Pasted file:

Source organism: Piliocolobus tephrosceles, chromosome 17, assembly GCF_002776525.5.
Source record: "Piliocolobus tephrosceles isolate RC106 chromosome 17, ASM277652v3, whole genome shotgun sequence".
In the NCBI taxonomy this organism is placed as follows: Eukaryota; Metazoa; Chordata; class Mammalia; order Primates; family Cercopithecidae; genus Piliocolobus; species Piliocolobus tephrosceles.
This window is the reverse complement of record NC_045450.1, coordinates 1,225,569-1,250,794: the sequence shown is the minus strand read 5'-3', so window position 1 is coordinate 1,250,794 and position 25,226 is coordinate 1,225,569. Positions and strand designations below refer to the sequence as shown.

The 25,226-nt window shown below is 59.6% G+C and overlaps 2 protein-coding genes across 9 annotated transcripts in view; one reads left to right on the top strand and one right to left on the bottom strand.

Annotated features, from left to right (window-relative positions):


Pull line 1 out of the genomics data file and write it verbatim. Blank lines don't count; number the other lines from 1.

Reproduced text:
Source organism: Piliocolobus tephrosceles, chromosome 17, assembly GCF_002776525.5.